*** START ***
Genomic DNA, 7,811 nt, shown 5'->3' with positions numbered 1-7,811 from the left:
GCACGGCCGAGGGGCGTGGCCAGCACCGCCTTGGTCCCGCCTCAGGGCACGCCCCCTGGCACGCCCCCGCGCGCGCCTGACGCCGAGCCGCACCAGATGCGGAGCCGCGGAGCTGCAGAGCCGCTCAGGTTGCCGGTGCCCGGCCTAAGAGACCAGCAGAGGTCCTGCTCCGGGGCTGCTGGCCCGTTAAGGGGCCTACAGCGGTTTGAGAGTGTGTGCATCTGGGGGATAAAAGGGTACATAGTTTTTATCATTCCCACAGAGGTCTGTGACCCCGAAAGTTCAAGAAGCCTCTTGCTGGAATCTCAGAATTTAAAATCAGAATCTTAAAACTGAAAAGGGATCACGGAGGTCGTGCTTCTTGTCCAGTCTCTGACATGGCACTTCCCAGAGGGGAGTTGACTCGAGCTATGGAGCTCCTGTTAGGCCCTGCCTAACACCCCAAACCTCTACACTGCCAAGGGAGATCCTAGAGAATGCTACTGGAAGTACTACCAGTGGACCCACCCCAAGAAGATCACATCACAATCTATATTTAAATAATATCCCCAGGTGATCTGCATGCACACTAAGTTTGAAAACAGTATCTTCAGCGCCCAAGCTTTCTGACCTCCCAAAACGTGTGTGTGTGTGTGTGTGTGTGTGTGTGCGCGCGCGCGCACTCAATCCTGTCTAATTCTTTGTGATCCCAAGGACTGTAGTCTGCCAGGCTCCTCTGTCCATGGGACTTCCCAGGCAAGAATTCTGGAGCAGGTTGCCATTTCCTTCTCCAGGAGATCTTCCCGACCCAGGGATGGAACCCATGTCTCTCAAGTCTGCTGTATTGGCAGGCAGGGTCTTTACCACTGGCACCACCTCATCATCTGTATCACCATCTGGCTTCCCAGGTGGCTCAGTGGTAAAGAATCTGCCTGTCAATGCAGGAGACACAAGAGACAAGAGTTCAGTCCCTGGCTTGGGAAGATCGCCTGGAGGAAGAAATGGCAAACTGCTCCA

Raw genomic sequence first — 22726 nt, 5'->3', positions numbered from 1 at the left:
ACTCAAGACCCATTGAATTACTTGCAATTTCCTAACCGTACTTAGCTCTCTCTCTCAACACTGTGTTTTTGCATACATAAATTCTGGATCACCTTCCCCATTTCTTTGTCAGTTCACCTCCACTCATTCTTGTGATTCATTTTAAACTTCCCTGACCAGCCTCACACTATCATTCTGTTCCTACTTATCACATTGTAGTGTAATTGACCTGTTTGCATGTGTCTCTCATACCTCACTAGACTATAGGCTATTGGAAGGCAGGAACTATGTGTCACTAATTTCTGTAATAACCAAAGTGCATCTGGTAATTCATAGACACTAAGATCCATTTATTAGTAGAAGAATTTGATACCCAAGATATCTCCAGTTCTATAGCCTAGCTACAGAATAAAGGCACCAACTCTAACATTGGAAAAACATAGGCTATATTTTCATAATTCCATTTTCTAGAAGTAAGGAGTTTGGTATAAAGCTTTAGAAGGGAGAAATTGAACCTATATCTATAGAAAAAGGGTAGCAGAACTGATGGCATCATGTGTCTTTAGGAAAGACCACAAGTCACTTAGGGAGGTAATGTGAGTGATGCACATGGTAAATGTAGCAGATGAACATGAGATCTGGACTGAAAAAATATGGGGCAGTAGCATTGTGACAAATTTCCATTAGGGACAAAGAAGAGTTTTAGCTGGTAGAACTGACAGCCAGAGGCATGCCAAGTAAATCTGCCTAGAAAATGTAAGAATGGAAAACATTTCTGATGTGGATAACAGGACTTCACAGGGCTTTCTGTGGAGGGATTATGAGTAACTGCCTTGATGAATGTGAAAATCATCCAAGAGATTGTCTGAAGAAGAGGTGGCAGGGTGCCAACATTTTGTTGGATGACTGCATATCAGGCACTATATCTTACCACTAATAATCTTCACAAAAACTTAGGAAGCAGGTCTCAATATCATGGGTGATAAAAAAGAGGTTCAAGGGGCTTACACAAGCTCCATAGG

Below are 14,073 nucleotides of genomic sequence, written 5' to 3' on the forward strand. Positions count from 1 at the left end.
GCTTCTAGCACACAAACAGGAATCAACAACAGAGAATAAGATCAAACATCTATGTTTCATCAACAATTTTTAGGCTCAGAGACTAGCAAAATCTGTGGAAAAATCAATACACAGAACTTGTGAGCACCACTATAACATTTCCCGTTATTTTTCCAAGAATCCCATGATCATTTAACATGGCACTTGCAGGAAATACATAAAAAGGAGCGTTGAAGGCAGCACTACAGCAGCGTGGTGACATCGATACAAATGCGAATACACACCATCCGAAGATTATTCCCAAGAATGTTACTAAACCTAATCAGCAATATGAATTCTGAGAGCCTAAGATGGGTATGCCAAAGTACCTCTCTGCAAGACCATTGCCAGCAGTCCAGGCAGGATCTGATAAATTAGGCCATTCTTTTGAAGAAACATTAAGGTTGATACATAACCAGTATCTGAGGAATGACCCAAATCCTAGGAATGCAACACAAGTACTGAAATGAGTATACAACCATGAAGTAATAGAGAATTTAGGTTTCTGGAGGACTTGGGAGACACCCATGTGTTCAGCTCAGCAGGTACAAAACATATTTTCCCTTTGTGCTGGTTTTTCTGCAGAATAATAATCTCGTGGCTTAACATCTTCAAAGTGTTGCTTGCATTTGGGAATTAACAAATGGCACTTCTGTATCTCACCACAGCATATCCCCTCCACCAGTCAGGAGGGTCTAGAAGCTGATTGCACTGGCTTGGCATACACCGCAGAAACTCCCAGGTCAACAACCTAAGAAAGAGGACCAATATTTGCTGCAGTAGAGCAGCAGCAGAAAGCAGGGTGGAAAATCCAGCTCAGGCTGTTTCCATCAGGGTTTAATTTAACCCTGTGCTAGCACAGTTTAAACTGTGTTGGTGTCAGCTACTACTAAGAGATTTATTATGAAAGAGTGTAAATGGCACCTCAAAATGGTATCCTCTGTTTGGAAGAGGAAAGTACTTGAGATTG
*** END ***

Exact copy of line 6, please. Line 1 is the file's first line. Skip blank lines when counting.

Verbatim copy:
GCTTCTAGCACACAAACAGGAATCAACAACAGAGAATAAGATCAAACATCTATGTTTCATCAACAATTTTTAGGCTCAGAGACTAGCAAAATCTGTGGAAAAATCAATACACAGAACTTGTGAGCACCACTATAACATTTCCCGTTATTTTTCCAAGAATCCCATGATCATTTAACATGGCACTTGCAGGAAATACATAAAAAGGAGCGTTGAAGGCAGCACTACAGCAGCGTGGTGACATCGATACAAATGCGAATACACACCATCCGAAGATTATTCCCAAGAATGTTACTAAACCTAATCAGCAATATGAATTCTGAGAGCCTAAGATGGGTATGCCAAAGTACCTCTCTGCAAGACCATTGCCAGCAGTCCAGGCAGGATCTGATAAATTAGGCCATTCTTTTGAAGAAACATTAAGGTTGATACATAACCAGTATCTGAGGAATGACCCAAATCCTAGGAATGCAACACAAGTACTGAAATGAGTATACAACCATGAAGTAATAGAGAATTTAGGTTTCTGGAGGACTTGGGAGACACCCATGTGTTCAGCTCAGCAGGTACAAAACATATTTTCCCTTTGTGCTGGTTTTTCTGCAGAATAATAATCTCGTGGCTTAACATCTTCAAAGTGTTGCTTGCATTTGGGAATTAACAAATGGCACTTCTGTATCTCACCACAGCATATCCCCTCCACCAGTCAGGAGGGTCTAGAAGCTGATTGCACTGGCTTGGCATACACCGCAGAAACTCCCAGGTCAACAACCTAAGAAAGAGGACCAATATTTGCTGCAGTAGAGCAGCAGCAGAAAGCAGGGTGGAAAATCCAGCTCAGGCTGTTTCCATCAGGGTTTAATTTAACCCTGTGCTAGCACAGTTTAAACTGTGTTGGTGTCAGCTACTACTAAGAGATTTATTATGAAAGAGTGTAAATGGCACCTCAAAATGGTATCCTCTGTTTGGAAGAGGAAAGTACTTGAGATTG